Wavelet Compression of Integral Operators

# Wavelet Compression of Integral Operators

This numerical tour explores approximation of integral operators over wavelets bases.

## Installing toolboxes and setting up the path.

You need to download the following files: signal toolbox and general toolbox.

You need to unzip these toolboxes in your working directory, so that you have toolbox_signal and toolbox_general in your directory.

For Scilab user: you must replace the Matlab comment '%' by its Scilab counterpart '//'.

Recommandation: You should create a text file named for instance numericaltour.sce (in Scilab) or numericaltour.m (in Matlab) to write all the Scilab/Matlab command you want to execute. Then, simply run exec('numericaltour.sce'); (in Scilab) or numericaltour; (in Matlab) to run the commands.

Execute this line only if you are using Matlab.

getd = @(p)path(p,path); % scilab users must *not* execute this


Then you can add the toolboxes to the path.

getd('toolbox_signal/');
getd('toolbox_general/');


## Representation of Operators in Bases

We consider 1-D signals $$f \in \Hh=L^2([0,1])$$ (we assume periodic boundary conditions). We consider an orthogonal basis $$\Bb = (\psi_m)_{m \in \Om}$$ of $$\Hh$$. The forward (decomposition) operator is $\Psi : f \in \Hh \rightarrow (\dotp{f}{\psi_m})_{m \in \Om} \in \Vv = \RR^\Om.$ The backaward (recomposition) operator is $\Psi^* : c \in \Vv \rightarrow \sum_{m \in \Om} c_m \psi_m \in \Hh.$

Note that $$\Bb$$ being orthonormal is equivalent to $\Psi^* \circ \Psi = \text{Id}_\Hh \qandq \Psi \circ \Psi^* = \text{Id}_\Vv.$

A linear operator $$T : \Hh \rightarrow \Hh$$ can be represented as $T f(x) = \int_0^1 K(x,y) f(y) d y.$

Here $$K : [0,1]^2 \rightarrow \RR$$ is a kernel function, that is sometimes assumed to be a distribution (for instance to define differential operators).

$$K$$ is in some sense the representation of $$T$$ in the Dirac basis of $$\Hh$$. One can represent the operator $$T$$ in the basis $$\Bb$$ as follow $T = \Psi^* S \Psi \qwhereq S = \Psi T \Psi^* \in \ell^2(\Vv).$ Here the operator $$S : \Vv \rightarrow \Vv$$ can be understood as an (possibly infinite) matrix whose entries can be computed as $\forall (m,m') \in \Omega^2, \quad S_{m,m'} = \dotp{T \psi_m}{\psi_{m'}}.$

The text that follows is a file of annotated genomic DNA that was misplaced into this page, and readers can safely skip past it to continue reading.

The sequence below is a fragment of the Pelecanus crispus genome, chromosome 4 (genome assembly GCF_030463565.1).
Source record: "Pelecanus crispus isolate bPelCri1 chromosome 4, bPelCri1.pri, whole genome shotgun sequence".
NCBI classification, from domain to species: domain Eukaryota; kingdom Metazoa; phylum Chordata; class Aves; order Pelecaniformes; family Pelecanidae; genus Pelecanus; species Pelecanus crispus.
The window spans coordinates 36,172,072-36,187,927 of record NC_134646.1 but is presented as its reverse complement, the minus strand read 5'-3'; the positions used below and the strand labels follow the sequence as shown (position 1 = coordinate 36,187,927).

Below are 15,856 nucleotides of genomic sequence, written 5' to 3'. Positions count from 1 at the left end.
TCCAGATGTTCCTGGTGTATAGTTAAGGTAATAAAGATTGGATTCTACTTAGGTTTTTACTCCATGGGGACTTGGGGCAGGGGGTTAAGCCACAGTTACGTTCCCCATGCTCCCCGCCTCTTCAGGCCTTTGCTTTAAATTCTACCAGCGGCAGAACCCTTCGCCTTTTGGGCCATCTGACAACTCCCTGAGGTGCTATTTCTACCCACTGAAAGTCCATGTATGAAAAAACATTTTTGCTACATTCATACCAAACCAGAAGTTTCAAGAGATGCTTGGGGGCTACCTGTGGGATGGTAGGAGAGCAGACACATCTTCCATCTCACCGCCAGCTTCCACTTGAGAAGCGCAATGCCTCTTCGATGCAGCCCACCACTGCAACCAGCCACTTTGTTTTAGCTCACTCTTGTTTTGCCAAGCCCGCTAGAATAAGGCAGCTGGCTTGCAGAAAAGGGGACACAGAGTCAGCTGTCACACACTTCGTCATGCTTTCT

In the following, in order to be able to perform numerical computations, we consider discretized signals $$f \in \Hh = \RR^N$$ and thus assume $$\Psi$$ defines an orthonormal basis of $$\RR^N$$. In this case $$\Vv = \RR^N$$, and both $$K, S \in \RR^{N \times N}$$.

The switch of representations $\Theta : T \in \RR^{N \times N} \longmapsto S = \Psi T \Psi^* \in \RR^{N \times N}$ is called the tensorial transform assiociated to $$\Psi$$ (also called the anisotropic transform in the case of Wavelet bases).

It can be computed numerically by first applying $$\Psi$$ to the rows of $$T$$ and then to its columns.

## Foveation Operator

We consider here a special case of integral operator, the so-called Foveation operator. It corresponds to a spacially varying convolution.

Size $$N$$ of the signal.

N = 1024;


We can compute a signal and the action of the kernel on the signal.

f = load_signal('piece-polynomial', N);


Display it.

clf;
plot(f); axis tight;


A spacially varying convolution is a blurring operator that is not translation invariant. For a Foveation operator, the blur has a spatially varying bandwidth parameterized by a scale $$\si(x)$$, that dillates a given convolution profile $$\phi(x)$$. It thus corresponds to $K(x,y) = \frac{1}{\si(x)} \phi\pa{ \frac{x-y}{\si(x)} }.$

We choose here a Gaussian kernel.

phi = @(x)exp( -abs(x).^2 / 2 );


One usually chose a foveation scale that increases linearly with the distance to some center point $$c$$ of Foveation. This reproduces the effect of human vision, that has a finer resolution in the center of the field of view. We thus choose $\si(x) = \al \abs{x-c} + \be$ for some constants $$\al,\be > 0$$.

Center point $$c$$ of foveation

c = 1/2;


Rate of foveation and offset.

alpha = .05;
beta = 1e-3;


Definition of $$\sigma$$

sigma = @(x)alpha*abs(x-c)+beta;


Normalization operator (this is needed for the discrete kernel) the rows.

normalize = @(K)K ./ repmat( sum(K,2), [1 N] );


Definition of the kernel.

t = (0:N-1)/N;
[Y,X] = meshgrid(t,t);
K = normalize( phi( (X-Y) ./ sigma(X)  ) );


Display a few lines of the kernel.

I = round( linspace(1,N,17) );
clf;
plot(K(:,I)); axis tight;
axis([1 N -.005 .1]);


Display the kernel as an image (using a change of contrast to better view the rows).

clf;
imageplot(K.^.1);